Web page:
We had a great meeting of the Financial Services Club in Ireland last week, looking at the way in which payments infrastructures need to change to cope with SEPA mandates and requirements.
Pat McLoughlin, CEO of the Irish Payment Services Organisation Limited (IPSO) and Gilbert Lichter, Secretary General of the Euro Banking Association (EBA) outlined the issues and opportunities for SEPA and payments in Ireland.
Through the course of the evening, there were clearly differences in the views of Pat and Gilbert in how geared up Ireland is for SEPA, particularly the ups and downs of moving Ireland’s payments markets from their traditional bilateral clearing operations into a pan-European structure.
I was intrigued by Pat’s slides for example, which he has kindly said I could share.
Take note particularly of slides 5-9 which outline Ireland’s dependency on paper payments, and slides 11-20 which show this against the backdrop of other European countries and their usage of paper and electronic payment instruments.
What it shows is that Ireland is still extremely reliant on paper payments, particularly cash and cheques.
Ireland has historically had a policy of such usage, and the government has actively discouraged electronic payment until recently by taxing citizens for using debit and credit cards. This is illustrated by Slide 5, which shows that the volumes of paper payments processed have remained remarkably constant during the last four years.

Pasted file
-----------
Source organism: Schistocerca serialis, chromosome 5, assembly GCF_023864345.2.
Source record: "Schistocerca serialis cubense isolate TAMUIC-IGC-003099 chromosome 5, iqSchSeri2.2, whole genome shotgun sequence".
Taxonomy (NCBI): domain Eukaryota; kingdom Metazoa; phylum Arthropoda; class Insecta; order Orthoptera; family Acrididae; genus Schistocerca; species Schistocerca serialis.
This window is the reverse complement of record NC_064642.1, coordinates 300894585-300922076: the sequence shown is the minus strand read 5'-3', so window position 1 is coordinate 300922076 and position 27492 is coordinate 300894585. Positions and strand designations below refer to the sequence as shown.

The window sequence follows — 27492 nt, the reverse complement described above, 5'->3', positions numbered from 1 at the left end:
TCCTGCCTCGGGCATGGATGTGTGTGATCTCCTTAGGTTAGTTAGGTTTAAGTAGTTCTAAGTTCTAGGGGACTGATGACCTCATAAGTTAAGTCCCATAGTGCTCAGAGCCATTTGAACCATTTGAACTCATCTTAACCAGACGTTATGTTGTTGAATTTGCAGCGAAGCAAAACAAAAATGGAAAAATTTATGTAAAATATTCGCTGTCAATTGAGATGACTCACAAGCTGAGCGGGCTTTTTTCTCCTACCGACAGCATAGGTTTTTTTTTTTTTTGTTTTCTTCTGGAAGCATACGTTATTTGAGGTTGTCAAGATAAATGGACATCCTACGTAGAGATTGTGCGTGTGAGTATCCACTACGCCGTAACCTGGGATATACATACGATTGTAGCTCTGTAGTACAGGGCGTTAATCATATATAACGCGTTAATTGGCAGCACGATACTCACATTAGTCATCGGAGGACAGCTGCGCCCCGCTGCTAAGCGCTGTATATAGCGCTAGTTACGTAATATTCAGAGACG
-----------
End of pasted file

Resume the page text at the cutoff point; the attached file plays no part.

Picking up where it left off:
Equally, I was amazed at Slide 9 that shows the use of cash per capita has been surging between 2006 and 2007. Is this the result of the credit crisis I wonder, or the fact that every newsagent, post office, public house and field in Ireland has recently seen off-premise ATMs deployed? If you don’t know btw, Ireland has more ATMs than any other country in Europe per capita, as illustrated by Slide 11.
Therefore, although card values are rising, cash is still dominant (Slide 12).
Cheques are also rampant and Slide 13, 14 and 18 put this in context. They are also fascinating slides in their own right.
For example, slides 13 and 14 show that whilst Ireland’s use of cheques is not as bad as France, the value of cheque is massive. This implies that cash is traded for general sundries and small trading, whilst cheques are for the big stuff.
Slide 18 particularly speaks volumes, as countries such as Britain and France have actively been targeting the reduction in the usage of cheques.
In the UK for example, we have many firms that decline cheques completely or will only accept them with a high processing fee or value.
France has seen cheques reduce from over half of all payments in 1990 to under a quarter today, and it’s reducing further.
Ireland’s cheque usage remains constant – another sign of a government that has encouraged paper payments by discouraging electron ones, and a culture where paper is more trusted than bytes.
The other charts and stats are also worth reviewing.
Bottom-line is that Ireland has enough challenges managing their country through this crisis, with sovereign debt issues and budget deficits that concern us all.
Meanwhile, if the population don’t trust their banks or politicians – which they don’t – then the cash and paper economy will continue to flourish for the foreseeable future.
As my Irish shopkeeper said to me recently when I went in with some sterling: “Now then sir, would you like me to euronate that?”